For one New Whiteland couple, a series of events this fall left them wondering whether they’d be able to afford a Thanksgiving meal.

First, Scott Dupras had both his hands bitten by a dog, which left him unable to work for more than a month. Then, his truck broke down, making an already difficult financial situation even more challenging.

His wife, Ladonna Dupras, said they weren’t sure what they were going to do for a Thanksgiving meal. Then, they found out they would be one of more than 280 families getting help from a Center Grove area church that provides Thanksgiving assistance every fall.

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SS. Francis & Clare Catholic Church has provided all the fixings for a Thanksgiving meal for families in Johnson County since the church was founded more than two decades ago, said Jerry Dean, a volunteer who helps organize the event.

“This is what our faith is all about,” he said. “It is helping our needy brethren.”

The church receives recommendations on families that need help from local schools, churches and food pantries and ended up inviting more than 300 families to come to the church to receive food Sunday, with about 250 showing up. The food given out included a turkey and all of the other items that go with it to make a Thanksgiving meal, including canned goods, vegetables and bread, Dean said.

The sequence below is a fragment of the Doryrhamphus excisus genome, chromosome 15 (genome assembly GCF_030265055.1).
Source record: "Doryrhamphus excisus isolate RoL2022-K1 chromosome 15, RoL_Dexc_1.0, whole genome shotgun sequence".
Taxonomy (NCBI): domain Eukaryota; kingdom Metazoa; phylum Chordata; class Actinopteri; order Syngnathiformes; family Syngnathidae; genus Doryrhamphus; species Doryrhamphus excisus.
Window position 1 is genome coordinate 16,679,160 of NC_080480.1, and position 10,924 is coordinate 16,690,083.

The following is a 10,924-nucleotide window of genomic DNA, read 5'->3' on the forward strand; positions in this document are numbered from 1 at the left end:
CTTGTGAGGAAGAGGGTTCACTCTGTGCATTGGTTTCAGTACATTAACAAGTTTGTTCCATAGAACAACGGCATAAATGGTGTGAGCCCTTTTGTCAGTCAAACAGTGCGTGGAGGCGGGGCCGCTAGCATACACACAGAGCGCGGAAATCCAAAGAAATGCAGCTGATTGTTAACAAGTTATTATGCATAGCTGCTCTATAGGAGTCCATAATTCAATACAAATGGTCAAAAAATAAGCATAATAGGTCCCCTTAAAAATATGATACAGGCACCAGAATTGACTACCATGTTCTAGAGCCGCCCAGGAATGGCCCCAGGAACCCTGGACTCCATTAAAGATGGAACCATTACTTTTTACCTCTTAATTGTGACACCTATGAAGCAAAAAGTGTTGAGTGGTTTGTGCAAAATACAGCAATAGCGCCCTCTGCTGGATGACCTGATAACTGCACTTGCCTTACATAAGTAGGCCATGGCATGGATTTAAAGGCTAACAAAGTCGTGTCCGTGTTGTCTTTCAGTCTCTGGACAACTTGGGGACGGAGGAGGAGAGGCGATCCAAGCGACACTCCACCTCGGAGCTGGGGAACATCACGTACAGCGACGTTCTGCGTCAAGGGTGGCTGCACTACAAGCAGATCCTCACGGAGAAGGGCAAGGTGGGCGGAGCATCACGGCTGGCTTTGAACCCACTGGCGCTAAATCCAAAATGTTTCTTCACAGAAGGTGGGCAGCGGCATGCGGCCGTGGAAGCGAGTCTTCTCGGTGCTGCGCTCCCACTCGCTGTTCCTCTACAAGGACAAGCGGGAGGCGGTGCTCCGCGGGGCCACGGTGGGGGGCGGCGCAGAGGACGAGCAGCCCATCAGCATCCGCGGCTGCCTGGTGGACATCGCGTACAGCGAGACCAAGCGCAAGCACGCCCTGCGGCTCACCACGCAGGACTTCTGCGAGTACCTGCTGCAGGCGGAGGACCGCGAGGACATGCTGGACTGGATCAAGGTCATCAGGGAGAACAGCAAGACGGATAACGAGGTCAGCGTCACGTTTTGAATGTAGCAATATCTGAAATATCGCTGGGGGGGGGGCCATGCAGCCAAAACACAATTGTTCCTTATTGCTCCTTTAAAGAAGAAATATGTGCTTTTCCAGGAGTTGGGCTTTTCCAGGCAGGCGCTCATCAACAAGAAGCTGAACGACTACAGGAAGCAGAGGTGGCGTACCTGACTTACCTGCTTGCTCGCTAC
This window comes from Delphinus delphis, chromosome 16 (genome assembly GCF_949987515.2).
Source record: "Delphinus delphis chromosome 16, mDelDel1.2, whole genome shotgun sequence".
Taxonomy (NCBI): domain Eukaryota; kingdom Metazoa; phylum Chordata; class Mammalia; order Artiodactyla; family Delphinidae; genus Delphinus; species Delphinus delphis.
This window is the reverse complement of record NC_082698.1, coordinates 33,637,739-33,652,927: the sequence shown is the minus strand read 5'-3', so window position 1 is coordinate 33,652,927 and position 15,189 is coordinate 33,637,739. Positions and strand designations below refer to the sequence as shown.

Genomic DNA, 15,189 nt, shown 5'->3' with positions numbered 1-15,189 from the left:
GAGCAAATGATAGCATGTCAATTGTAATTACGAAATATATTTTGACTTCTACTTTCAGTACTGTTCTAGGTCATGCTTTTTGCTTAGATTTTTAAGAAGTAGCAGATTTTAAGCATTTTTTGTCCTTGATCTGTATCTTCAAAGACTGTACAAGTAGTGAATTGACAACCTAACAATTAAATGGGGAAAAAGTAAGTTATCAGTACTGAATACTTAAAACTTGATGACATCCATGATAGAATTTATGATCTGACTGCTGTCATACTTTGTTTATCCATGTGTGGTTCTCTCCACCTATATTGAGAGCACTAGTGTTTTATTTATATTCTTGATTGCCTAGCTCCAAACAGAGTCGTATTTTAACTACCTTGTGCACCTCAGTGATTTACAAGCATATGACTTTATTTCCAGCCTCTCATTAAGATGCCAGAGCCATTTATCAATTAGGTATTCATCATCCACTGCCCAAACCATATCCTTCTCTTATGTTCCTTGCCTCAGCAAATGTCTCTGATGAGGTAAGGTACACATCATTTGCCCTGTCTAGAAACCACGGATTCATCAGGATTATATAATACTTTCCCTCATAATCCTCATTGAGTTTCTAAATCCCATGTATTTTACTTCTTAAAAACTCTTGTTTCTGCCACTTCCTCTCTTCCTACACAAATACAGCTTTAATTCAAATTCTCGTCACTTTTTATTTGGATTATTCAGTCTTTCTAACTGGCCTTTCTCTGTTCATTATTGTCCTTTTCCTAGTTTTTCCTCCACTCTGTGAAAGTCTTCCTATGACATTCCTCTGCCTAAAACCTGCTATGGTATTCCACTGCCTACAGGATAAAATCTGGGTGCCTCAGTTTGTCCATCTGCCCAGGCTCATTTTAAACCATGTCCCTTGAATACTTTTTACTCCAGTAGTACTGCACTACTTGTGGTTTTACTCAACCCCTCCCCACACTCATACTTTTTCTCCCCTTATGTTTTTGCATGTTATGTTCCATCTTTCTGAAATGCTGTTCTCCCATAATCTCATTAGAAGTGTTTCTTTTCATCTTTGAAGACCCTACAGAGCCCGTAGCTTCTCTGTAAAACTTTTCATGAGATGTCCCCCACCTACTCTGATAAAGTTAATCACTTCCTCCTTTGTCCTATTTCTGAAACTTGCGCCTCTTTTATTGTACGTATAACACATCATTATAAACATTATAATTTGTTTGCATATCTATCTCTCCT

In addition to those families, they also provided food this year to about 30 Burmese families being assisted by St. Barnabas Catholic Church on the south side, after that church asked for help, Dean said. The parish had been working with the families the past year, helping them get adjusted to living in Indiana, and knew that they needed assistance for Thanksgiving, he said.

SS. Francis & Clare Catholic Church members spent the past couple weeks going out and shopping for the items, with enough in stock that each family received about $100 worth of food, Dean said.

The goal is not only to feed them on Thanksgiving Day, but for them to have food for the week after as well, he said.

“I am very thankful,” Ladonna Dupras said. “We didn’t know what we were going to do.”

Phyllis Gibson, a Greenwood resident who lost her job four years ago, said she plans to use the food to provide a Thanksgiving meal for about a dozen people in her apartment complex. Though she’s been struggling financially the past four years, being able to provide a helping hand to others when she is able is important, she said.

“That is how I was brought up,” Gibson said.

She planned to get to work right away on Monday to make sure she could get everything prepared by Thursday.

For Greenwood resident Helen Reynolds, the past couple months have been challenging for herself and her husband, whose medical issues resulted in him needing to quit his job a month ago. Her husband, David Reynolds, recently had triple bypass surgery and was diagnosed with brain lesions with his health deteriorating the past several weeks, she said.

They are still waiting to talk with other doctors to know what the issues will mean for her husband’s health, but in the meantime, she was thankful for the help she was able to receive this Thanksgiving from her community, Helen Reynolds said.

“It’s a blessing that we moved here four years ago,” she said.

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Jacob Tellers is a reporter at the Daily Journal. He can be reached at or 317-736-2702.